Miami union employees are as excited as any for the home debut of the Miami Heat, but for far different reasons.
More than 3,000 disgruntled workers, who are in a contentious fight with city officials, plan to use Friday's game versus the Orlando as a platform to air the city's dirty laundry instead of praising the basketball team.
"The city has lied to us," said Police Union head Armando Aguilar said. "We want to get the most exposure that we can to put our problems out in the street."
Police and other government employees have been steaming ever sense the City Commission voted to cut salaries, pensions and jobs to balance the budget for this fiscal year.
The Police Union has even filed a lawsuit against its bosses, but Friday's public protest didn't materialize until after the city released ambitious plans to throw a huge party for Dwyane Wade, LeBron James and Chris Bosh.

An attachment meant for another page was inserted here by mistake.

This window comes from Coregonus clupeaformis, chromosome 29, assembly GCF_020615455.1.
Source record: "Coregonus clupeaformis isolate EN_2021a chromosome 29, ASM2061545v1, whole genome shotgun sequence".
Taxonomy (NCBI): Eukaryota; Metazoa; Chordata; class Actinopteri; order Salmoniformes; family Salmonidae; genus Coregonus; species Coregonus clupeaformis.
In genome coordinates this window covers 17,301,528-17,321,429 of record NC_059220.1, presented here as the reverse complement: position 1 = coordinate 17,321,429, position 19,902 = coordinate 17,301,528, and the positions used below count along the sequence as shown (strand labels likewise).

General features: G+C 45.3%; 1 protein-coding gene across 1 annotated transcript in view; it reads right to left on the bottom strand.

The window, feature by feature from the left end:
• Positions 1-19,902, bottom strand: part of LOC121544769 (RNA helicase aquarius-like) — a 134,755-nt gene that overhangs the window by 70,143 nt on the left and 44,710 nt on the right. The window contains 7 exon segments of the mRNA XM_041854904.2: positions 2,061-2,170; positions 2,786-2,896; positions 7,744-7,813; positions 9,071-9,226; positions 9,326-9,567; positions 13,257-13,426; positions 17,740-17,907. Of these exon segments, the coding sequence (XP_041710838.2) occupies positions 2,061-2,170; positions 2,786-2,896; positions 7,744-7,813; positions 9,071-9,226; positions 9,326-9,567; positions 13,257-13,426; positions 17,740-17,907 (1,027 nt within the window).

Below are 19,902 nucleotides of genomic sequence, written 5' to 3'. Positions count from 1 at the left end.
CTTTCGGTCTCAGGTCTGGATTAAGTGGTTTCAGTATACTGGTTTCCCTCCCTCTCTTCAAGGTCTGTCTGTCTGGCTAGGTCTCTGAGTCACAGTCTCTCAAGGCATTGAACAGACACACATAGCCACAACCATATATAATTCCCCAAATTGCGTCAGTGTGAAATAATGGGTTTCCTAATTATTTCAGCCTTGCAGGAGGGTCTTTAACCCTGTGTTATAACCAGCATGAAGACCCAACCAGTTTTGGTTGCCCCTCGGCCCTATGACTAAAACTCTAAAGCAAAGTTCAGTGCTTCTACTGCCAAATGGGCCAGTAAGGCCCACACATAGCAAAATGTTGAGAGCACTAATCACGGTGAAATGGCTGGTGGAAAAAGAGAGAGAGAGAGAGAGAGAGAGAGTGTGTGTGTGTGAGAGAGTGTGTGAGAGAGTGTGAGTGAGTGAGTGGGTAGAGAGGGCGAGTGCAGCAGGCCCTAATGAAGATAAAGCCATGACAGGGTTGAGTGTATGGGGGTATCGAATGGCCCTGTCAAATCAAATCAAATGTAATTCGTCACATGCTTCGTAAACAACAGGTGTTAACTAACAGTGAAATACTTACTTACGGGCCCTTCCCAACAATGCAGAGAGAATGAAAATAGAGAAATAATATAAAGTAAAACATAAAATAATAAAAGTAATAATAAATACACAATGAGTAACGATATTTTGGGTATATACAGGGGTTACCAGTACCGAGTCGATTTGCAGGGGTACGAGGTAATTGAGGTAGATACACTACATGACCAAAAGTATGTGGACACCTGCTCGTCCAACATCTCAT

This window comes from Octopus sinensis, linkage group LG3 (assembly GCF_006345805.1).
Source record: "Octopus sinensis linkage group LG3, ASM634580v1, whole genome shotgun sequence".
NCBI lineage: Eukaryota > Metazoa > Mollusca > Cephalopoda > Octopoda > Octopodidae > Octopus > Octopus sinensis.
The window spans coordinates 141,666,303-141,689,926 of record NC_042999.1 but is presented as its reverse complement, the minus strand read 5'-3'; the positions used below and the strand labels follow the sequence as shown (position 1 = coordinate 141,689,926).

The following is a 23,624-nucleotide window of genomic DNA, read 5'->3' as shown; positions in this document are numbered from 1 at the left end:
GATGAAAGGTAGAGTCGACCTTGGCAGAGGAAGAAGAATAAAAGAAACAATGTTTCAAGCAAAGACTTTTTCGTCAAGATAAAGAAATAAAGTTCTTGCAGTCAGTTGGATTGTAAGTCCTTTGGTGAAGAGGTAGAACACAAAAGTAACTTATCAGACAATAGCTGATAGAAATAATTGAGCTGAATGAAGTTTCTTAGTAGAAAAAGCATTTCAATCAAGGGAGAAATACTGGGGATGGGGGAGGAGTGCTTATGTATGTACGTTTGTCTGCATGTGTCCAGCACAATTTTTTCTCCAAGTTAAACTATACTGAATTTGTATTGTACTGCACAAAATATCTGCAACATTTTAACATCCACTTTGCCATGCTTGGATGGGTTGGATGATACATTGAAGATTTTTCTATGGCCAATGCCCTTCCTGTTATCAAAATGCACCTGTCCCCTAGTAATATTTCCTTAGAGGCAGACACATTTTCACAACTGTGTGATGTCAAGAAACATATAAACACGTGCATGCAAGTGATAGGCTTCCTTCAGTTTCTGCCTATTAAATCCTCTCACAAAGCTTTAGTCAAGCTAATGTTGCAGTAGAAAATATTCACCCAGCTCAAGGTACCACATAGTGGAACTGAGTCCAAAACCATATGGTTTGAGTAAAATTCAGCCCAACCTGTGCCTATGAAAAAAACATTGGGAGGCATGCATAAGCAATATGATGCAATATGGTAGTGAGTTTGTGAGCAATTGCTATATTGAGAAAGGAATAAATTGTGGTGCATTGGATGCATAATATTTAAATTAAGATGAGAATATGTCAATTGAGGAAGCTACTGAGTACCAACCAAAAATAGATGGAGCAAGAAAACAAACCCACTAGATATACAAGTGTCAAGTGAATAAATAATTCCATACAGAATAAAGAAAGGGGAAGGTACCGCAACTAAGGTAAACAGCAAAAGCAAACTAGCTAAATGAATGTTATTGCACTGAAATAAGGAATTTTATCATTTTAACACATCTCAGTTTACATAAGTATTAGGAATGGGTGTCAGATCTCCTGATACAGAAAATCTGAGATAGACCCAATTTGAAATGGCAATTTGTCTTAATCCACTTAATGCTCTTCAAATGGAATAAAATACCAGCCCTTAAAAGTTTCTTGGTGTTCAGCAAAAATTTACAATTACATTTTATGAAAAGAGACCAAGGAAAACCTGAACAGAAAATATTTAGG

Union heads said if the city has money to spend on a celebration of players who make millions of dollars, then they should have money to save jobs and salaries.
The Heat game tips off at 7:30 p.m., but the heat will really be on outside the AmericanAirlines Arena.
City officials were hoping to use the Miami Heat as a springboard for economic development and the enhanced media coverage would be free advertising for tourism. The numbers suggest banking on the Heat would be a shrewd move by the city.
The team's first game against the Boston Celtics was the most watched NBA regular season game ever.
People tuning in Friday might not get the view of Miami city officials want, warns police union officials. They said they are going to expose the ugly side of Miami, one that might not be too safe for tourists.
"Miami can become a more dangerous place," Aguilar said. "If you want to blame anyone for this, don't blame the city employees. Blame the city officials who caused this problem to begin with."